Skip to main content

CFPB Report Highlights Consumer Frustrations with Credit Card Rewards Programs

Consumers report losing benefits to devaluation, limited redemption opportunities, and vague or hidden terms and conditions

WASHINGTON, D.C. – The Consumer Financial Protection Bureau (CFPB) issued a new report finding consumers encounter numerous problems with credit card rewards programs. Consumers tell the CFPB that rewards are often devalued or denied even after program terms are met. Credit card companies focus marketing efforts on rewards, like cash back and travel, instead of on low interest rates and fees. Consumers who carry revolving balances often pay far more in interest and fees than they get back on rewards. Credit card companies often use rewards programs as a “bait and switch” by burying terms in vague language or fine print and changing the value of rewards after people sign up and earn them. New problems have been created by the growth of co-brand credit cards and rewards programs where consumers can transfer miles or points to merchants.

“Credit card companies promise upfront benefits for signing up and using their rewards card, but often bury complex terms in the fine print for using the rewards,” said CFPB Director Rohit Chopra. “The CFPB will be looking for ways to protect people's points, stop bait-and-switch scams, and promote a fair and competitive market for credit card rewards.”

Credit card rewards programs have become increasingly complex in recent years. Especially for credit cards with high annual fees, a key part of attracting consumer interest comes from benefits like getting airline miles or hotel points and access to exclusive lounges and loyalty status that affords premium service or additional perks. Introductory offers have existed since the first rewards cards, but their amount and prevalence has dramatically climbed. Nearly 1-in-10 dollars earned by consumers in rewards are linked to sign-up bonuses.

The CFPB has received a growing number of complaints on how these rewards programs have been administered. As mentioned in today’s report, consumers have encountered numerous issues in using these programs, including:

  • Credit card issuers impose vague or hidden conditions that keep consumers from receiving rewards: Consumers indicate that requirements detailed in the fine print of rewards programs’ terms and conditions do not match marketing materials, turning sign-up offers or other promotional rewards into a “bait and switch.”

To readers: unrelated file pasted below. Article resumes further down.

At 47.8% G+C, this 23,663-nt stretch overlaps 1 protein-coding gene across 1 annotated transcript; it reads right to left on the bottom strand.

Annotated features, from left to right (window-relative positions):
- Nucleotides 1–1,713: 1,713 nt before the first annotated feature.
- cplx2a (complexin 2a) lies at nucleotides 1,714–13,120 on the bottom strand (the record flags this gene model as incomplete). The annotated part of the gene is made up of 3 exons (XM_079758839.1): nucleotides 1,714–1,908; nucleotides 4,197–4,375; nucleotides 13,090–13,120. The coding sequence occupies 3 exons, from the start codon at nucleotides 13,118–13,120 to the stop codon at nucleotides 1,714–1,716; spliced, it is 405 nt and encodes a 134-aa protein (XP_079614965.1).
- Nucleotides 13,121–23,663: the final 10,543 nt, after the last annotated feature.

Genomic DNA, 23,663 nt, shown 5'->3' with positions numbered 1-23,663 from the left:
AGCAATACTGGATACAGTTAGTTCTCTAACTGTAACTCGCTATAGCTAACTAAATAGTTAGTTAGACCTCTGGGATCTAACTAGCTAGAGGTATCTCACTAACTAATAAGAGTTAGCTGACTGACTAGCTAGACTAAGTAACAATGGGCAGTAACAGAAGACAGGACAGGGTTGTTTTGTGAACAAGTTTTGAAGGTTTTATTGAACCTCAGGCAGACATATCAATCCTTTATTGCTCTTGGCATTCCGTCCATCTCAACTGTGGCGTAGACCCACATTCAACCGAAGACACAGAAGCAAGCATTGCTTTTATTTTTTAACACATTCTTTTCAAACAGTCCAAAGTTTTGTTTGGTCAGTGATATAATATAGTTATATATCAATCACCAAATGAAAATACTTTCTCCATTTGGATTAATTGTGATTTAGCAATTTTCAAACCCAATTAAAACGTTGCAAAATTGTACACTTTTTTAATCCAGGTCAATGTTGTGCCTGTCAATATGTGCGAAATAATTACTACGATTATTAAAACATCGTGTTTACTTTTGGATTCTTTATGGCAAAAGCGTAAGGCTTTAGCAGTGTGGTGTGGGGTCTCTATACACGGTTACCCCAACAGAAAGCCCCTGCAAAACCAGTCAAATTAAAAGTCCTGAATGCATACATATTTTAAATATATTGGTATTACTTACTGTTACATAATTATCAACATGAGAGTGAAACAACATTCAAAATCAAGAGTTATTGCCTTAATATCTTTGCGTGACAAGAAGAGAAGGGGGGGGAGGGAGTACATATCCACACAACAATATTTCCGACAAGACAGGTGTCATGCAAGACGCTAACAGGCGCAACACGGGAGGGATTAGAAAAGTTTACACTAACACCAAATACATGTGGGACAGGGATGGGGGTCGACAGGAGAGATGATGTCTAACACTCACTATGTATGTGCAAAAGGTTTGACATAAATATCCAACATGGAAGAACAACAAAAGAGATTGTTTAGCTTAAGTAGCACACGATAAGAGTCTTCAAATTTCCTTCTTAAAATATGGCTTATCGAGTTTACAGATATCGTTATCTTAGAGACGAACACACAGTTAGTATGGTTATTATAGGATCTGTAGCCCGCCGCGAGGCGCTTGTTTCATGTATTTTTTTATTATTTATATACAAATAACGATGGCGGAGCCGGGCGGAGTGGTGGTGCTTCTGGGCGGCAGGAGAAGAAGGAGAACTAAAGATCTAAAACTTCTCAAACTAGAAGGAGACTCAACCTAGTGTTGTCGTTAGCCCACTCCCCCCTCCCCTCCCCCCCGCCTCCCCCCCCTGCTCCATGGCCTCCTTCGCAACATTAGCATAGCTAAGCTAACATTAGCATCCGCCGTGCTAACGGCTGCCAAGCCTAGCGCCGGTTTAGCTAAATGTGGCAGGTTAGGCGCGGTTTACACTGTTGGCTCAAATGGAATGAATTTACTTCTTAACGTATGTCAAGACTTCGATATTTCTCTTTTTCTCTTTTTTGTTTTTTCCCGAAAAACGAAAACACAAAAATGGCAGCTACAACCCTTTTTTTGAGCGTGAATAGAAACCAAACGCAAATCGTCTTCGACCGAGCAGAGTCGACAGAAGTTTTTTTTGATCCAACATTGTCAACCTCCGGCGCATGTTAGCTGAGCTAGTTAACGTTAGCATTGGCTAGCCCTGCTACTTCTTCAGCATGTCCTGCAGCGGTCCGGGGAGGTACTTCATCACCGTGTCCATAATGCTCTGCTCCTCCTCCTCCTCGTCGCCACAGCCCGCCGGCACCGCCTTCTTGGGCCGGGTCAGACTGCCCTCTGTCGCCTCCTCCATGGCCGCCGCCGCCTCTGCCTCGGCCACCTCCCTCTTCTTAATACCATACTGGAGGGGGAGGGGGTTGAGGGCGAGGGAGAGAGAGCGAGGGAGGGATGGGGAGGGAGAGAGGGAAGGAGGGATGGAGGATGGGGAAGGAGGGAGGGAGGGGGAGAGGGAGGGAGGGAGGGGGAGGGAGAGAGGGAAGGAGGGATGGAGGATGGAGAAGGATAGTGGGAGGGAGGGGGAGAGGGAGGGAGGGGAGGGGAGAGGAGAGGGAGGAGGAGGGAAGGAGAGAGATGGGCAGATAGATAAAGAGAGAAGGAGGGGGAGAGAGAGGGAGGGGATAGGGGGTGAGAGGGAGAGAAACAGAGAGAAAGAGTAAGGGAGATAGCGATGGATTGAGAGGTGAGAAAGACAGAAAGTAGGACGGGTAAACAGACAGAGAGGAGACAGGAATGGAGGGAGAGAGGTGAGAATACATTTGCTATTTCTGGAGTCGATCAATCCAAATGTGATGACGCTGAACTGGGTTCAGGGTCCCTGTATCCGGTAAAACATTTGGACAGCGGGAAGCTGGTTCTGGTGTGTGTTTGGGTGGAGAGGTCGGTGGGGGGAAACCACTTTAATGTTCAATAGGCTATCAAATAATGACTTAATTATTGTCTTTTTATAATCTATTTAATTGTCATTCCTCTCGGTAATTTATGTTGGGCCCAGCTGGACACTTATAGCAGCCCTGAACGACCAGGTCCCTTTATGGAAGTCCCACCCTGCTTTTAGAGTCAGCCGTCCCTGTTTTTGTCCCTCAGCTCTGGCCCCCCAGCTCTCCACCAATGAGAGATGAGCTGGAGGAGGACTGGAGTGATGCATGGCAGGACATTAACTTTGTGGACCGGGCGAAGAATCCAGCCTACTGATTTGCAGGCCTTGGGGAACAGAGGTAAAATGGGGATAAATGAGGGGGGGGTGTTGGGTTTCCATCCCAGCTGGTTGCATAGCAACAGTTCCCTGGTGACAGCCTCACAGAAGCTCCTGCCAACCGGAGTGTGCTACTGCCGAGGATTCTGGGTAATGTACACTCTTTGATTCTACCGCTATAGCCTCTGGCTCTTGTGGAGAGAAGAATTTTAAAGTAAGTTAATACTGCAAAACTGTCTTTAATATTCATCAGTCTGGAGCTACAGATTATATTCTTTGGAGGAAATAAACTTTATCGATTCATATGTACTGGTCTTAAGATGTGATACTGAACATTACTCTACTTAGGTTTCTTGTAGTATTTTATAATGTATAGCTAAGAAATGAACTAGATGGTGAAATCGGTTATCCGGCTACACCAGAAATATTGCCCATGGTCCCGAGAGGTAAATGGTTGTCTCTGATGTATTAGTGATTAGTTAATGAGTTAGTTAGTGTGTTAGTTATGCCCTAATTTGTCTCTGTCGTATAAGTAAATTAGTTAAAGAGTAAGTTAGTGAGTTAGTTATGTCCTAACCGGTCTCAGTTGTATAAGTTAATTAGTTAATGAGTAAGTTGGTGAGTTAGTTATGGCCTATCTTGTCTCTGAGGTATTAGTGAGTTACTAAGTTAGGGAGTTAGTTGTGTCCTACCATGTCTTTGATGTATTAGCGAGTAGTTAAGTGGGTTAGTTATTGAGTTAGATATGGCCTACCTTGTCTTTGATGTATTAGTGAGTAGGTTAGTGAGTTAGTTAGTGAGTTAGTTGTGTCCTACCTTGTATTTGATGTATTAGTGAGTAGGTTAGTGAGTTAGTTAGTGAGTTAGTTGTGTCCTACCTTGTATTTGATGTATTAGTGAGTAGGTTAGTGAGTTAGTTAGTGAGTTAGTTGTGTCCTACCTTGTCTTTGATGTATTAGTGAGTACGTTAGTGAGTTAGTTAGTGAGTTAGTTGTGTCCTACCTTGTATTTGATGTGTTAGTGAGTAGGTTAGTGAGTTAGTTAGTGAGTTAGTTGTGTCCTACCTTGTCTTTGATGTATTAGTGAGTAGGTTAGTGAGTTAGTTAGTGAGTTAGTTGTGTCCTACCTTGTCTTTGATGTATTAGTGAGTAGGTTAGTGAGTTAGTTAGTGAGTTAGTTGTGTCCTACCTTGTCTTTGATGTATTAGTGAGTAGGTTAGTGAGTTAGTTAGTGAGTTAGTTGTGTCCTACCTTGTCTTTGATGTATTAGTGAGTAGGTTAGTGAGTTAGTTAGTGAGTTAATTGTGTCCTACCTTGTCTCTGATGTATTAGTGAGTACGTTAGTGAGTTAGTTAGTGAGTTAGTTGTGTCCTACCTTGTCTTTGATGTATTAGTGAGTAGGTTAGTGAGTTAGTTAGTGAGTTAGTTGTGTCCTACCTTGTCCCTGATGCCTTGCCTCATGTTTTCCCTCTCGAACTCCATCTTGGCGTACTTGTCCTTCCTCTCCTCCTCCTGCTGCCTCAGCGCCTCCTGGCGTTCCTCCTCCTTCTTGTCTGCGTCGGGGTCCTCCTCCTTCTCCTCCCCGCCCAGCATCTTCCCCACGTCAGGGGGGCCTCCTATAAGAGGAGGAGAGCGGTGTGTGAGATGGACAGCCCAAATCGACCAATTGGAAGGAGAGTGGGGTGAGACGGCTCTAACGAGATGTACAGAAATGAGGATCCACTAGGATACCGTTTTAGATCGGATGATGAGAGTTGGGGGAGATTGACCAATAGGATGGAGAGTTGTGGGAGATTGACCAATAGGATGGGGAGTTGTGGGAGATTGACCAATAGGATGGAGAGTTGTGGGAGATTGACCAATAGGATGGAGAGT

• Companies devalue rewards: Consumers mention that issuers and merchant partners reduce the value of rewards already earned by increasing the number of points or miles needed for a redemption. Consumers also observe that card issuers do not protect them from rewards program partner decisions to remove benefits from rewards programs or increase requirements for achieving status.
  • Consumers encounter redemption issues with earned benefits: Consumers describe customer service issues and technical glitches that block or delay redemption, which prevent an easy transfer of rewards to third-party merchants. Issuers often redirect cardholders to partners and fail to reinstate rewards when consumers are unable to redeem them through no fault of their own.
  • Companies revoke previously earned rewards: Consumers indicate their points, cash back, and miles vanish when an account closes. Consumers also describe financial institutions revoking rewards on open and active accounts through expiration policies, which is often done without prior communication.

Federal consumer protection laws apply to rewards programs offered in connection with consumer financial products or services. The CFPB has taken action against credit card issuers such as American Express and Bank of America for engaging in unfair, deceptive, or abusive acts or practices related to rewards programs. CFPB will continue to monitor credit card rewards programs and will take necessary action on these issues as appropriate.

Read the report, Credit Card Rewards.

Consumers can submit complaints about financial products or services by visiting the CFPB’s website or by calling (855) 411-CFPB (2372).

Employees who believe their company has violated federal consumer financial laws are encouraged to send information about what they know to

The Consumer Financial Protection Bureau is a 21st century agency that implements and enforces Federal consumer financial law and ensures that markets for consumer financial products are fair, transparent, and competitive. For more information, visit